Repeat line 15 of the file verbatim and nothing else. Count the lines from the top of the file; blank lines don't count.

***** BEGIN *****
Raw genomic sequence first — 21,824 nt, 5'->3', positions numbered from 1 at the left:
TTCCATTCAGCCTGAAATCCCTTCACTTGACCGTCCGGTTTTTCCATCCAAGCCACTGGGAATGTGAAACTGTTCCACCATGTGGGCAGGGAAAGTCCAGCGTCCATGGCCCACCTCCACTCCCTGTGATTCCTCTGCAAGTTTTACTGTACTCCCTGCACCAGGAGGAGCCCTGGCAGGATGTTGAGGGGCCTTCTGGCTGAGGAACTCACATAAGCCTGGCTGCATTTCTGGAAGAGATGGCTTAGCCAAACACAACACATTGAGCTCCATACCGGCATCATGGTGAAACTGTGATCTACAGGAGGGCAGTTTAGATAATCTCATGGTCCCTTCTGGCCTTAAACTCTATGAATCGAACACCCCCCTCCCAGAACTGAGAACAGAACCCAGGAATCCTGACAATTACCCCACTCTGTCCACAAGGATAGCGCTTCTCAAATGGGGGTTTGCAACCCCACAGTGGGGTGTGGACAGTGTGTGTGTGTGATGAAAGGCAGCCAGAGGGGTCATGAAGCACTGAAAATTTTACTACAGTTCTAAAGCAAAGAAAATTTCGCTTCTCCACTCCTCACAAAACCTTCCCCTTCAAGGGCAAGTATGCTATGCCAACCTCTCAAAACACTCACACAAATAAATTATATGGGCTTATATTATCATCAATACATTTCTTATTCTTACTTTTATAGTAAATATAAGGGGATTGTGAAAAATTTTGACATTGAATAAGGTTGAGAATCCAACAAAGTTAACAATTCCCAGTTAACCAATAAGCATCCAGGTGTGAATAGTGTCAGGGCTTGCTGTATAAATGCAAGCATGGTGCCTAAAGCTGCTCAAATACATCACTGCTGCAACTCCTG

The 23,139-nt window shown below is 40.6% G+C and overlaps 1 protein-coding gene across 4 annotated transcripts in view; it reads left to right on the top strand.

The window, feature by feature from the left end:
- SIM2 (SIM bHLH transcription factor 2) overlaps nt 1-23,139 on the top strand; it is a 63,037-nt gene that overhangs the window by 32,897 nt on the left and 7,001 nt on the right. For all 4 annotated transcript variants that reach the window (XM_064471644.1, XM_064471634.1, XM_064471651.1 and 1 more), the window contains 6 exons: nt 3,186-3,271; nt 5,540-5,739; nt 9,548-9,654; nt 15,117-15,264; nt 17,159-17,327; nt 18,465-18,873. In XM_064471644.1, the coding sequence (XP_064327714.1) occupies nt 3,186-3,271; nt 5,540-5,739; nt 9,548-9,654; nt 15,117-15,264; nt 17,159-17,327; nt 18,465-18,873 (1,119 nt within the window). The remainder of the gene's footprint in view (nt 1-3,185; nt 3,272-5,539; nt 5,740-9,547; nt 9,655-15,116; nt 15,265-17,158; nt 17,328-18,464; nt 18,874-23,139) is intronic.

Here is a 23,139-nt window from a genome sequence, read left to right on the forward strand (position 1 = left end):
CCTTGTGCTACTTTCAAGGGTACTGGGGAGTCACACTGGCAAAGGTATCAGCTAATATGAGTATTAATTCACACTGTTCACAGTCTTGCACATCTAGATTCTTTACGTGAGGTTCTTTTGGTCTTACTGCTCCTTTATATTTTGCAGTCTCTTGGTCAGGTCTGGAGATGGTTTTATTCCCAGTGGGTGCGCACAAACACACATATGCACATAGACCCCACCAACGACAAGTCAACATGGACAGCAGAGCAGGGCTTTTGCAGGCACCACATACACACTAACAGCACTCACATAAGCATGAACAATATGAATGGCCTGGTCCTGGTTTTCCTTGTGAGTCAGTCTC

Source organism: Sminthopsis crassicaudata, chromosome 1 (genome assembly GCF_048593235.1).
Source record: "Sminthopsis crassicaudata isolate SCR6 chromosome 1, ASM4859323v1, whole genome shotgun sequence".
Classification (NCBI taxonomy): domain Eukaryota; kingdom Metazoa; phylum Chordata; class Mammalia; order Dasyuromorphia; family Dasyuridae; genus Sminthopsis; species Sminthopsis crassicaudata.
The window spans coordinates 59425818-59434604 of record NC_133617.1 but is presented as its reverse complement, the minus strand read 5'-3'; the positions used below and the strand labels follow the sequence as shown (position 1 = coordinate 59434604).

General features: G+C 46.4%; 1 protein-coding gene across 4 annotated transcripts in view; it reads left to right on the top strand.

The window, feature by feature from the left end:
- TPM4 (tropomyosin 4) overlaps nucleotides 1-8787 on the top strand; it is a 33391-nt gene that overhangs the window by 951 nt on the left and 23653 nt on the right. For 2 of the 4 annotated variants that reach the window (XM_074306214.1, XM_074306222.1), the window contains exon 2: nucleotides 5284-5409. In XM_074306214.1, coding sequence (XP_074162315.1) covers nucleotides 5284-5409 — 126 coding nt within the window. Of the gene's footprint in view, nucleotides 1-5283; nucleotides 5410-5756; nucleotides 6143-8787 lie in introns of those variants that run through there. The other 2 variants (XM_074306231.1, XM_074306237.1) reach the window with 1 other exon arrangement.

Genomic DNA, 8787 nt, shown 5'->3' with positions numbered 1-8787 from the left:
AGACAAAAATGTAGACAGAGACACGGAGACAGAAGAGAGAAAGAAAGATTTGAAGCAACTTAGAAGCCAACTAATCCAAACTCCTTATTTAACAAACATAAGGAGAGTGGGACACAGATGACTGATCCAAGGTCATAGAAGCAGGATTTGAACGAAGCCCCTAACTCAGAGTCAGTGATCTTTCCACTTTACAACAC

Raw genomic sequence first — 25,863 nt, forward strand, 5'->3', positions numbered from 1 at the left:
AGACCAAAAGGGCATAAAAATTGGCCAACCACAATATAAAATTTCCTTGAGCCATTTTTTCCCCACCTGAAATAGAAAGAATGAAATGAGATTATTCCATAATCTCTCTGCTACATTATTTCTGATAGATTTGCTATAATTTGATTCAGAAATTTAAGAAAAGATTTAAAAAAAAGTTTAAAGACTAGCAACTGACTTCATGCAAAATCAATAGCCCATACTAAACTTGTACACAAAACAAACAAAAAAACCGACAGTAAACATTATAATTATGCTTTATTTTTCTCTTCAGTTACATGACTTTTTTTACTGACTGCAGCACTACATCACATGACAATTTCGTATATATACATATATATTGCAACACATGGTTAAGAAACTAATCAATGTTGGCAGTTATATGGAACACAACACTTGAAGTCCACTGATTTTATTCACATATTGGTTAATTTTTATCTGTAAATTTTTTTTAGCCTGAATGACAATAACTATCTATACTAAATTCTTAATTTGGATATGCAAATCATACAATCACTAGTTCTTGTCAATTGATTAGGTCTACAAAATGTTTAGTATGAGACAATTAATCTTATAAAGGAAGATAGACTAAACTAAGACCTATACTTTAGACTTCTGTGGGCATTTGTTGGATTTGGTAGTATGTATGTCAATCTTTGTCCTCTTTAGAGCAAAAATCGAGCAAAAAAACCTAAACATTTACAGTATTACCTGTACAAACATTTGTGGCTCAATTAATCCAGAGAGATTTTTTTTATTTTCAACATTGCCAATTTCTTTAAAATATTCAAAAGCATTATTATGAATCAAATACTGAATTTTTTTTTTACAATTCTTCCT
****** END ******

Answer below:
Genomic DNA, 8787 nt, shown 5'->3' with positions numbered 1-8787 from the left: